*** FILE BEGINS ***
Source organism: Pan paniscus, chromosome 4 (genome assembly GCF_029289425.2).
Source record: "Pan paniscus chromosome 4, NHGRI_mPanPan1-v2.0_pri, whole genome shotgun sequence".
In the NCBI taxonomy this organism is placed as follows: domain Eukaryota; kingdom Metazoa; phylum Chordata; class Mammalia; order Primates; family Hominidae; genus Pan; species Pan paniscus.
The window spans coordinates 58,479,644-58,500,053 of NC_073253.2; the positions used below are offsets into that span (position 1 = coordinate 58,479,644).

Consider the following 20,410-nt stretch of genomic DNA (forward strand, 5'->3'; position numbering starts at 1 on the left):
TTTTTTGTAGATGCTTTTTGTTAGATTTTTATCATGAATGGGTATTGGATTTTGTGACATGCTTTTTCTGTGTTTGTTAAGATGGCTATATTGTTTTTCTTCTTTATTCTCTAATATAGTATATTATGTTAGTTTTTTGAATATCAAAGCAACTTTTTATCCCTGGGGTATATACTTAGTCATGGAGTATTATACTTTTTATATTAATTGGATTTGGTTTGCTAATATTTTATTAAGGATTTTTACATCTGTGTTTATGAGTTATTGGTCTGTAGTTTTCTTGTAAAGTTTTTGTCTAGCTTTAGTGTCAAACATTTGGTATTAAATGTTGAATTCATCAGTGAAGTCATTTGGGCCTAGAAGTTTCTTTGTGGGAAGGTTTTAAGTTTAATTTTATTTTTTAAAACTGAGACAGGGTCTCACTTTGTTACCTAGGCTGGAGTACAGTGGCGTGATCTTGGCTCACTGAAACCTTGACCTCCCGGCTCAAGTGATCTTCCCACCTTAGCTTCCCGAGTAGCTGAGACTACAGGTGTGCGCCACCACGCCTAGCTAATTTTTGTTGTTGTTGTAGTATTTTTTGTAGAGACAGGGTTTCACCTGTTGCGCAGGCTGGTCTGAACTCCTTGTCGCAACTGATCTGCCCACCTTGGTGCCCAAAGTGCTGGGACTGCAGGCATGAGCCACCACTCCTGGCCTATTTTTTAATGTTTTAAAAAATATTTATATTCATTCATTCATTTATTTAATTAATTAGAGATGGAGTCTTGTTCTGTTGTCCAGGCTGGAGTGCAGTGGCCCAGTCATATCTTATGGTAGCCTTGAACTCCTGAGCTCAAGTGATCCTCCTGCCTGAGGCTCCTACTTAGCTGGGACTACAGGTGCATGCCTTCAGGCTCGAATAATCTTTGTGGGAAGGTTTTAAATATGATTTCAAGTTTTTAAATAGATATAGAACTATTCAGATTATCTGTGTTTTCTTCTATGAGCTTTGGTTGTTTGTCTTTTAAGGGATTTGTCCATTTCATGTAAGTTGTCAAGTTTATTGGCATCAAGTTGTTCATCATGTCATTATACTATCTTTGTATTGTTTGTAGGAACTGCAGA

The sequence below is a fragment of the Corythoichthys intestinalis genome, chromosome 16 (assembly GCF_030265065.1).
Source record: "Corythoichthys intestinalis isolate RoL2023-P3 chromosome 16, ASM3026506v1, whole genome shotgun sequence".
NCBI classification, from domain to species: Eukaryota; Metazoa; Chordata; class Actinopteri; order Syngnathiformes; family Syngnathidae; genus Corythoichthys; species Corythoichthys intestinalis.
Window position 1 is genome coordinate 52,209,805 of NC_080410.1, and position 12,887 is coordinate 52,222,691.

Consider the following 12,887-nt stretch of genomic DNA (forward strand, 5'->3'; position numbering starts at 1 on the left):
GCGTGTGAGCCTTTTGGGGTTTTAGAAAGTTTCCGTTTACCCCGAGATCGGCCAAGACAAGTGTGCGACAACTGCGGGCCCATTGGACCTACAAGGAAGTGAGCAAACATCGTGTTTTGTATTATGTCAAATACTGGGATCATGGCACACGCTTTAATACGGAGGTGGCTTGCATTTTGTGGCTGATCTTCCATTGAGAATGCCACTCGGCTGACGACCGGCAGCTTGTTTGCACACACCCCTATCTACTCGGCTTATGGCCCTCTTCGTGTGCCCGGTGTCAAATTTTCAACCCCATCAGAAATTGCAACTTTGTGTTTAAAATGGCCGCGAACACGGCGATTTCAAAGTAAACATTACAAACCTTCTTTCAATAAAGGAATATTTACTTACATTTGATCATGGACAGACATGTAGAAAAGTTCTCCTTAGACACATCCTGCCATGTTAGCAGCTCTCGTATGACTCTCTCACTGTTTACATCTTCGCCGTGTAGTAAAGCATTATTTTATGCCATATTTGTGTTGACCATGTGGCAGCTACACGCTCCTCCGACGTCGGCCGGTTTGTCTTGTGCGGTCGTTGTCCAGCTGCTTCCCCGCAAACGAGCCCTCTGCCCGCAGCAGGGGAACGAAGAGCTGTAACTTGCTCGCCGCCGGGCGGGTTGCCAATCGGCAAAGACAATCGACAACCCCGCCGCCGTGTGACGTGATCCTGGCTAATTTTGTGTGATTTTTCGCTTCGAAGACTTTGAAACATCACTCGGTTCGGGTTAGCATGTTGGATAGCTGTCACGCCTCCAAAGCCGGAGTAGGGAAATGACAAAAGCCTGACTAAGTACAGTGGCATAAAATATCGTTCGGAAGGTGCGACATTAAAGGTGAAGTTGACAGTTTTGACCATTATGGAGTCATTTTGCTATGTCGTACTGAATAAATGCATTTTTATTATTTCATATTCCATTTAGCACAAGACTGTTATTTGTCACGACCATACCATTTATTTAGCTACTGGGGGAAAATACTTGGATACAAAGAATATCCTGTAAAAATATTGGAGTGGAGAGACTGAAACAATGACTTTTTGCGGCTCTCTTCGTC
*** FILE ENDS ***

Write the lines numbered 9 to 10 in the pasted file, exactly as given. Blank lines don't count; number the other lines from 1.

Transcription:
NCBI classification, from domain to species: Eukaryota; Metazoa; Chordata; class Actinopteri; order Syngnathiformes; family Syngnathidae; genus Corythoichthys; species Corythoichthys intestinalis.
Window position 1 is genome coordinate 52,209,805 of NC_080410.1, and position 12,887 is coordinate 52,222,691.